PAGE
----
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Is Your Lawn Hurting the Bay?

Cut it tall and let it fall to limit ­fertiziler and weed-killer needs

       Greenish brown water stained by algae flows into the Bay from a tributary surrounded by lush green lawns. Seeing that, as I did in a recent photo, tells me the algae bloom is the result of excess nitrogen running off or leaching into the water from the applications of lawn fertilizers.
      Nitrogen is the most soluble nutrient in lawn fertilizers. What is not absorbed by grass roots leaches down into the ground and finds its way into the Bay.
     Unless your lawn is Zoysia or Bermuda grass, you should not be applying any fertilizers in the spring. Zoysia and Bermuda grasses are exceptions because as warm-season grasses, their roots absorb nutrients only when soils are warm.
      Most lawns in the Bay area are a mixture of bluegrasses and fescues. These are cool-season grasses.  The roots of cool-season grasses absorb most of their nutrients when soil cools down in late summer and early fall. Thus the months of September and October are the proper time for applying fertilizer, always at the recommended rate. These months are also safer because, with the exception of hurricanes, they bring fewer heavy downpours.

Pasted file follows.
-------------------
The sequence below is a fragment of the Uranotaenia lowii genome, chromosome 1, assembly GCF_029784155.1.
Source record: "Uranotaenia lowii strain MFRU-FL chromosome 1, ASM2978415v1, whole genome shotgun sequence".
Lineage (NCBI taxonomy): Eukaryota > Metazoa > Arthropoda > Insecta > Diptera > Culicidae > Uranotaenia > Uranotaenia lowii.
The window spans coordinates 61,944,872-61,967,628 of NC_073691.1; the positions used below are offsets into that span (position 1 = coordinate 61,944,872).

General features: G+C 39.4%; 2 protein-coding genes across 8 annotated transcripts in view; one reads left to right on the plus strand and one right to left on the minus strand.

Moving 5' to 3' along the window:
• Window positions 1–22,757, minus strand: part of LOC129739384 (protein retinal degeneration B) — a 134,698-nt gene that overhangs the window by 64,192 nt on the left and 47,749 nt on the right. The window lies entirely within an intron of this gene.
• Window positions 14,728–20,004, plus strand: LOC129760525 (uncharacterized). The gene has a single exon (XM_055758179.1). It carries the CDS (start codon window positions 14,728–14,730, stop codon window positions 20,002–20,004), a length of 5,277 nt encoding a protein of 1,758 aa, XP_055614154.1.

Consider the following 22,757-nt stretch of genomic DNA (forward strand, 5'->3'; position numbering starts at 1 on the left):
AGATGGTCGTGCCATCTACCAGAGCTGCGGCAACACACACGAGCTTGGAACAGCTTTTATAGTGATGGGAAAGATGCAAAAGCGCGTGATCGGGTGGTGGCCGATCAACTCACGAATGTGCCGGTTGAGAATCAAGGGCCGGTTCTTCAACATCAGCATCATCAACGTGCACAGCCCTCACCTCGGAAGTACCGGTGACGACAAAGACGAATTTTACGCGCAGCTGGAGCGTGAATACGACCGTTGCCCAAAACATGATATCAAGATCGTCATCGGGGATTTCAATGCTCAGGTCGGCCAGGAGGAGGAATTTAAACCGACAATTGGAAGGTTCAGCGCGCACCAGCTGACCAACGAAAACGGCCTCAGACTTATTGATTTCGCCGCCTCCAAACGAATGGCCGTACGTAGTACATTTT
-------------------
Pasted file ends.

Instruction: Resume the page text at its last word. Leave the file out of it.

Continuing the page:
The fertilizer pollution problem is worsened by the fact that many spring-applied fertilizers are blended with weed killers. Lawn herbicides that control broadleaf weeds like dandelions are best applied in the spring. Thus weed and feed fertilizers are a bad combination for cool-season grasses. The combination should only be used for warm-season grasses like Zoysia.
      Only weed killers specific for the control of crabgrass need to be applied in the spring for cool-season grasses. The best time to apply these weed killers is when forsythias are dropping their petals. Generally seeds of crabgrass begin to germinate within two weeks following petal fall.
      Now is too late. Truth is, you may not need them at all.
      I have not fertilized my lawn for more than a decade. Neither have I applied any weed killers. My lawnmower is permanently set to cut grass at four and a half inches, and all of the clippings fall in place. Cut it tall and let it fall.
      By cutting the grass tall and letting the clippings fall, I have developed a dense turf that chokes out weeds. The dense tall grass allows clipping to remain moist longer so that they compost on site. Upon composting, they release nutrients and organic matter into the soil. The taller-growing blades promote deeper rooting, making the lawn more drought-tolerant. I do not believe in wasting water irrigating lawns.
      The only treatment my lawn receives is agricultural grade limestone applied according to soil test results.
     A Bay Weekly reader recently asked me if a mulching mower is better than a regular mower. My answer was yes, providing the cutting height is three inches or more. When he informed me that his cutting height was two inches, I told him he was accumulating thatch. Thatch — dry grass clippings that need to be removed every three to four years to maintain a healthy turf — is a common problem with warm-season grasses.